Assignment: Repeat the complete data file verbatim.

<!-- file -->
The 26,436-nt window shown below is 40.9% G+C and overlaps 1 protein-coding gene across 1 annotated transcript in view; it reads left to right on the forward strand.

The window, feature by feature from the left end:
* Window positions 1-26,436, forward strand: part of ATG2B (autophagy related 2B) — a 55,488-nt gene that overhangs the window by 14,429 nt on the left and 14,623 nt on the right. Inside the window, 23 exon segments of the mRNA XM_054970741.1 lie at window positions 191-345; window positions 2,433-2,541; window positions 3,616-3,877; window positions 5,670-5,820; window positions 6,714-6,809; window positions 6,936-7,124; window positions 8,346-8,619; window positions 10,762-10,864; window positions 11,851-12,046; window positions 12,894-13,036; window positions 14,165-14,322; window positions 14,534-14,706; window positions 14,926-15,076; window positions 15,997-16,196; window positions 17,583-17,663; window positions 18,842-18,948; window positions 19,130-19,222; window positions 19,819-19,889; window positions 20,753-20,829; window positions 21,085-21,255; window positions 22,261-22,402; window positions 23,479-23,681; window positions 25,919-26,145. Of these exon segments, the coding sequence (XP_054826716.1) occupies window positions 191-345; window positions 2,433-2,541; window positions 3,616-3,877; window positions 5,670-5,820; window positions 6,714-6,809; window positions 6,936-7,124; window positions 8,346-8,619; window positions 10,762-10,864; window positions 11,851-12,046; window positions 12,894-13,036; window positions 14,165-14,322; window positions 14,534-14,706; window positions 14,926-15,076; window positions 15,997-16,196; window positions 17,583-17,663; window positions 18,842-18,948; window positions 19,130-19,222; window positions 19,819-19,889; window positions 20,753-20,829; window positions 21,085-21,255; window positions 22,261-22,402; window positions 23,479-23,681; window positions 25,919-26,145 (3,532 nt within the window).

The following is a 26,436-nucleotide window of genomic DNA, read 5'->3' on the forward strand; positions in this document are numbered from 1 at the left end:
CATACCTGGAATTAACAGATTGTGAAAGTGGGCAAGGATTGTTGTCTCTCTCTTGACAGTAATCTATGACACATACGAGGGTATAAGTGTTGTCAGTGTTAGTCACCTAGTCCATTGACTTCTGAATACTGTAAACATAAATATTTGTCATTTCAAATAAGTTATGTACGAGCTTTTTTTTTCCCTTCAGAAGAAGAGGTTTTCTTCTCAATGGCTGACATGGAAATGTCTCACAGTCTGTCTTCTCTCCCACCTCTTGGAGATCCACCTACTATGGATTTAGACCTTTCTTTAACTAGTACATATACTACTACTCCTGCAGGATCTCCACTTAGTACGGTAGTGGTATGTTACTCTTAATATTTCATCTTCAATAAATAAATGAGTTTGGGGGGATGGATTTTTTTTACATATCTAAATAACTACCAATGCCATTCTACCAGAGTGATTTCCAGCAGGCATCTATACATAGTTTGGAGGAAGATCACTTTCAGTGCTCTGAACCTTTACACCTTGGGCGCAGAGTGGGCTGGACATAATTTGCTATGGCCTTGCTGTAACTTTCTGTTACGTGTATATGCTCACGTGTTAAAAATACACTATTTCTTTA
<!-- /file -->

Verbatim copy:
The 26,436-nt window shown below is 40.9% G+C and overlaps 1 protein-coding gene across 1 annotated transcript in view; it reads left to right on the forward strand.

The window, feature by feature from the left end:
* Window positions 1-26,436, forward strand: part of ATG2B (autophagy related 2B) — a 55,488-nt gene that overhangs the window by 14,429 nt on the left and 14,623 nt on the right. Inside the window, 23 exon segments of the mRNA XM_054970741.1 lie at window positions 191-345; window positions 2,433-2,541; window positions 3,616-3,877; window positions 5,670-5,820; window positions 6,714-6,809; window positions 6,936-7,124; window positions 8,346-8,619; window positions 10,762-10,864; window positions 11,851-12,046; window positions 12,894-13,036; window positions 14,165-14,322; window positions 14,534-14,706; window positions 14,926-15,076; window positions 15,997-16,196; window positions 17,583-17,663; window positions 18,842-18,948; window positions 19,130-19,222; window positions 19,819-19,889; window positions 20,753-20,829; window positions 21,085-21,255; window positions 22,261-22,402; window positions 23,479-23,681; window positions 25,919-26,145. Of these exon segments, the coding sequence (XP_054826716.1) occupies window positions 191-345; window positions 2,433-2,541; window positions 3,616-3,877; window positions 5,670-5,820; window positions 6,714-6,809; window positions 6,936-7,124; window positions 8,346-8,619; window positions 10,762-10,864; window positions 11,851-12,046; window positions 12,894-13,036; window positions 14,165-14,322; window positions 14,534-14,706; window positions 14,926-15,076; window positions 15,997-16,196; window positions 17,583-17,663; window positions 18,842-18,948; window positions 19,130-19,222; window positions 19,819-19,889; window positions 20,753-20,829; window positions 21,085-21,255; window positions 22,261-22,402; window positions 23,479-23,681; window positions 25,919-26,145 (3,532 nt within the window).

The following is a 26,436-nucleotide window of genomic DNA, read 5'->3' on the forward strand; positions in this document are numbered from 1 at the left end:
CATACCTGGAATTAACAGATTGTGAAAGTGGGCAAGGATTGTTGTCTCTCTCTTGACAGTAATCTATGACACATACGAGGGTATAAGTGTTGTCAGTGTTAGTCACCTAGTCCATTGACTTCTGAATACTGTAAACATAAATATTTGTCATTTCAAATAAGTTATGTACGAGCTTTTTTTTTCCCTTCAGAAGAAGAGGTTTTCTTCTCAATGGCTGACATGGAAATGTCTCACAGTCTGTCTTCTCTCCCACCTCTTGGAGATCCACCTACTATGGATTTAGACCTTTCTTTAACTAGTACATATACTACTACTCCTGCAGGATCTCCACTTAGTACGGTAGTGGTATGTTACTCTTAATATTTCATCTTCAATAAATAAATGAGTTTGGGGGGATGGATTTTTTTTACATATCTAAATAACTACCAATGCCATTCTACCAGAGTGATTTCCAGCAGGCATCTATACATAGTTTGGAGGAAGATCACTTTCAGTGCTCTGAACCTTTACACCTTGGGCGCAGAGTGGGCTGGACATAATTTGCTATGGCCTTGCTGTAACTTTCTGTTACGTGTATATGCTCACGTGTTAAAAATACACTATTTCTTTA